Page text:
Texans Statistics Through Week 4
Points per game: 22.5 (#19 in the NFL)
Yards per game: 410.2 (#5)
Passing Yards (per game): 276 (#9)
Rushing Yards (per game): 134.2 (#7)
3rd-Down Conversion Rate: 35.59 percent (#19)
Red Zone Scoring Rate (TDs): 66.67 percent (#5)
Points per game: 26.2 (#23)
Yards per game: 254.2 (#1)
Passing yards (per game): 141 (#1)
Rushing Yards (per game): 113.2 (#23)
3rd-Down Conversion Rate: 36.67 percent (#17)
Red Zone Scoring Rate (TDs): 88.89 percent (#32)
AFC South Standings
The Texans started out the season strong, winning their first two games in before getting trounced 30-9 in Baltimore and seeing the Seahawks come back to win in overtime Sunday, 23-20.
Since then, fans in Houston have been burning Matt Schaub jerseys after he's thrown three pick-6s in as many weeks. The most crucial of which came against Seattle when floated a pass back to the right side that was picked off and taken the distance to tie the game by the Bay Area's public enemy No. 1, Richard Sherman.
After those disappointing performances, the Texans are a desperate team, much like the 49ers were before heading to St. Louis in Week 4. As one of the most talented and balanced teams in the AFC, the Texans will be a formidable challenge on both sides of the ball for San Francisco Sunday night.
Through four weeks, the Texans have the best defense in the NFL in terms of yardage, but are allowing opponents an average 26.2 points per game, which ranks No. 23 in the league, which falls on the offense and its turnovers. Opposing offenses have scored touchdowns on nearly 90 percent of their red zone opportunities, ranking dead last in football.
But Houston is the only team in the NFL ranked in the top five in both overall offense and defense. Both 49ers coordinators gushed about the team's balance Thursday.
"These guys are committed to running the ball and they have a play-action passing game that works directly in conjunction with the run game," defensive coordinator Vic Fangio said.
"They make their runs and play-action passes look exactly the same. So they're a tough offense to defend in that regard. And then they have a really good passing quarterback and really good passing receivers to throw to, highlighted by Andre Johnson, who will probably be the Texans first Hall of Fame guy when he retires five years later."
When it comes to balance, the numbers say the Texans have leaned more towards the pass than the run through the first four games. Schaub is second in the league with 177 attempts and 116 completions. Their 44.2 passes per game clip is third in the league.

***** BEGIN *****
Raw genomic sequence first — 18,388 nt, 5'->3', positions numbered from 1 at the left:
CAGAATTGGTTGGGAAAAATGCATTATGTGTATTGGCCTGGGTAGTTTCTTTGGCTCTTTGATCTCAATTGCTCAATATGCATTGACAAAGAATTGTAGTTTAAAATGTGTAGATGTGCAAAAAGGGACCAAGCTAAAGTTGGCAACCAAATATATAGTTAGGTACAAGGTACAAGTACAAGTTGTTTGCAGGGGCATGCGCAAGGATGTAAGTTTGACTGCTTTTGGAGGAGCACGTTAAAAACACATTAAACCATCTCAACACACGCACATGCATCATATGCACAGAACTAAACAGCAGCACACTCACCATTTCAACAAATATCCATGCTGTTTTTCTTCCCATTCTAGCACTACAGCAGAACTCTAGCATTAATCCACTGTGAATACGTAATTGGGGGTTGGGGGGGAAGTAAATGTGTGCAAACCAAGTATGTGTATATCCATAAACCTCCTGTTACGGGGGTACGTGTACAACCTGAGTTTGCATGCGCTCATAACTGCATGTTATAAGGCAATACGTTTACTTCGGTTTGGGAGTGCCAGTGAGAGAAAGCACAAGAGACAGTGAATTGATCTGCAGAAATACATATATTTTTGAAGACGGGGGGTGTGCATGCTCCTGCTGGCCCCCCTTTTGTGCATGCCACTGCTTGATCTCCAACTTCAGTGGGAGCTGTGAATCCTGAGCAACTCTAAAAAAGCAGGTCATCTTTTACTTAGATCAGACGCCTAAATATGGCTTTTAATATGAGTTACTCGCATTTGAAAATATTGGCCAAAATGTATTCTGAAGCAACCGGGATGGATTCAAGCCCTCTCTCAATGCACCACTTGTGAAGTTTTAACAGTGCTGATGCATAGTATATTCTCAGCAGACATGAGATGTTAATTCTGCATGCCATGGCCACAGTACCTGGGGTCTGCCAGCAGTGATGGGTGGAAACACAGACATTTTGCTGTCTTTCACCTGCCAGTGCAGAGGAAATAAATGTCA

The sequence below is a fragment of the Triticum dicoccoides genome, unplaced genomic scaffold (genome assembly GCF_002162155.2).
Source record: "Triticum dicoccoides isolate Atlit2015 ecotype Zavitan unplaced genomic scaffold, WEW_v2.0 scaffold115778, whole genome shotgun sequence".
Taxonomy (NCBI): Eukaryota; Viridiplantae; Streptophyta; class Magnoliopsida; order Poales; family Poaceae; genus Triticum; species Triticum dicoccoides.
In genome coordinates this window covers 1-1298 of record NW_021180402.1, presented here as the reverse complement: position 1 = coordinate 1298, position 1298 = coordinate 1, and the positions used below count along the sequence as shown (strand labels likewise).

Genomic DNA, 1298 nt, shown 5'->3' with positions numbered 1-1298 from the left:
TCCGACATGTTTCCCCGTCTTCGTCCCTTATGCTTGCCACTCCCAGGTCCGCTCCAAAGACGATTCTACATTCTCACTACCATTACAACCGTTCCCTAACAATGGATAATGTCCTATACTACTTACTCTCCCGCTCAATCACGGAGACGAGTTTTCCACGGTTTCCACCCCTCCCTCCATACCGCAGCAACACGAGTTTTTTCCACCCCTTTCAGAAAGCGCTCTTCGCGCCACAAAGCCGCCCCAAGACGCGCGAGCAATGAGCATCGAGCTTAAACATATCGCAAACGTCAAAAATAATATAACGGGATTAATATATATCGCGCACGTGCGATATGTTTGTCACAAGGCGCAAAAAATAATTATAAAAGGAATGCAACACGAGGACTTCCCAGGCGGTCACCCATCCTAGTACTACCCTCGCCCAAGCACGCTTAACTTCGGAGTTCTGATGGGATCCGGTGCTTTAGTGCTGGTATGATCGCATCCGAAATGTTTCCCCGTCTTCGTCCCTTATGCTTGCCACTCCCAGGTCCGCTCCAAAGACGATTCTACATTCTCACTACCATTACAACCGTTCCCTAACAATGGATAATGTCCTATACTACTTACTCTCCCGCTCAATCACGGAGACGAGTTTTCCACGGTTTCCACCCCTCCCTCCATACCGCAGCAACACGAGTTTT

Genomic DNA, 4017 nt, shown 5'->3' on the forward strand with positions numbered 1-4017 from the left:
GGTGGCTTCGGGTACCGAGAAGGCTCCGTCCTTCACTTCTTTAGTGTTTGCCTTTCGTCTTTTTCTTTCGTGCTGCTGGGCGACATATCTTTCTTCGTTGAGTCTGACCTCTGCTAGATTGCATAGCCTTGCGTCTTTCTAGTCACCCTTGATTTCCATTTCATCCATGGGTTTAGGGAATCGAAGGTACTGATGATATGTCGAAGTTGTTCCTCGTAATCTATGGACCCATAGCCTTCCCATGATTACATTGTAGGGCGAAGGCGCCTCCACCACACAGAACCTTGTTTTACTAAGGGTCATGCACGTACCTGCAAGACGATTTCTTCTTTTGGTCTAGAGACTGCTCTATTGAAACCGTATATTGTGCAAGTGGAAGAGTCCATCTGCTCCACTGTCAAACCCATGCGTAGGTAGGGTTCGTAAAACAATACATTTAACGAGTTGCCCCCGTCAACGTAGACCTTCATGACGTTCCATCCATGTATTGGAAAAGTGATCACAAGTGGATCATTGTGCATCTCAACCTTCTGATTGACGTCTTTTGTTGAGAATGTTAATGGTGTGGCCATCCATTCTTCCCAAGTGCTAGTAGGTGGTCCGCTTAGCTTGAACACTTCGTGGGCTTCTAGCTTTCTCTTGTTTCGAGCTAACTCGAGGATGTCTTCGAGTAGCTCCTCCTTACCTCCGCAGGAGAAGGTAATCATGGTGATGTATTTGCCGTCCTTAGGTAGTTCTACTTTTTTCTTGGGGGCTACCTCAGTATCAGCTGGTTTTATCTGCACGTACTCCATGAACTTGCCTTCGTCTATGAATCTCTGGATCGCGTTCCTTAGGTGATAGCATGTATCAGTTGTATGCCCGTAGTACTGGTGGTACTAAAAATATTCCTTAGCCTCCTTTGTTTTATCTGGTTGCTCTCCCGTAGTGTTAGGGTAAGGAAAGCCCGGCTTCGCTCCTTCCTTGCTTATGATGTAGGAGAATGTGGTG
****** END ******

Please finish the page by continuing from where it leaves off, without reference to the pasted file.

"They marry everything together with the running game and the passing game off of play action. And they're one of the few teams that still has a good drop-back passing game in the early downs too, so it's not all play action," Fangio said.
The difficulty in playing the Texans lies in play recognition, especially from the linebackers. Given the effectiveness of the ground game featuring Arian Foster and Ben Tate, they often use play action to set up explosive plays downfield to either Johnson or rookie DeAndre Hopkins. But their offensive front does well is making play action passes look like running plays.
Tight ends play a big part in Gary Kubiak's offense as well. Owen Daniels and Garrett Graham each have three touchdown receptions – tied for the team lead - and average over 10 yards per catch. With Patrick Willis' status up in the air, Michael Wilhoite's ability to cover the tight ends while still being stout against the run will be vital Sunday night. It will also be a tough task for rookie free safety Eric Reid.
Coming in with the No. 7 running game in the NFL, defenses cannot afford to relax and play the pass, because Foster and Tate are more than capable of dominating a game on the ground. They have combined for 520 yards through the first four weeks.
"These guys are really good and they are a tough assignment because they're balanced. And they'll stay balanced throughout the game as long as they can," Fangio said.
Defensively, the obvious standout is J.J. Watt, the reigning defensive player of the year who has terrorized offenses from both sides of the line, both in the running and passing games.
"He's smart, he's talented, he's quick," guard Alex Boone said. "He's one of those guys, he's got everything. It's going to be a full day. He just doesn't ever stop. He's just got energy all day. That's one thing we're going to have to match with them, their defense as a whole, is a lot of energy. So we're going to match that."
Adding to the difficulty in defending Watt is his versatility to line up on either side of the formation. Pair that with the way they mix their looks up front with their 3-4 scheme, attacking the Texans' defense might be the toughest task the 49ers will face outside of Seahawks this year.
"They're really talented at every level of their defense. You look at their two defensive ends, Watt and (Antonio) Smith, they're very good football players. Watt is unique, very unique player, plays with a frenetic style," offensive coordinator Greg Roman said.
On the outside, Kareem Jackson and Johnathan Joseph have had solid seasons at cornerback, allowing 22 completions on a combined 44 targets. Danieal Manning and Ed Reed form a tough combo at safety. But Manning is coming off a rough game against Seattle while Reed's appeared in just two games since returning from his surgically repaired hip.
*Statistics from Pro Football Focus were used in this report*
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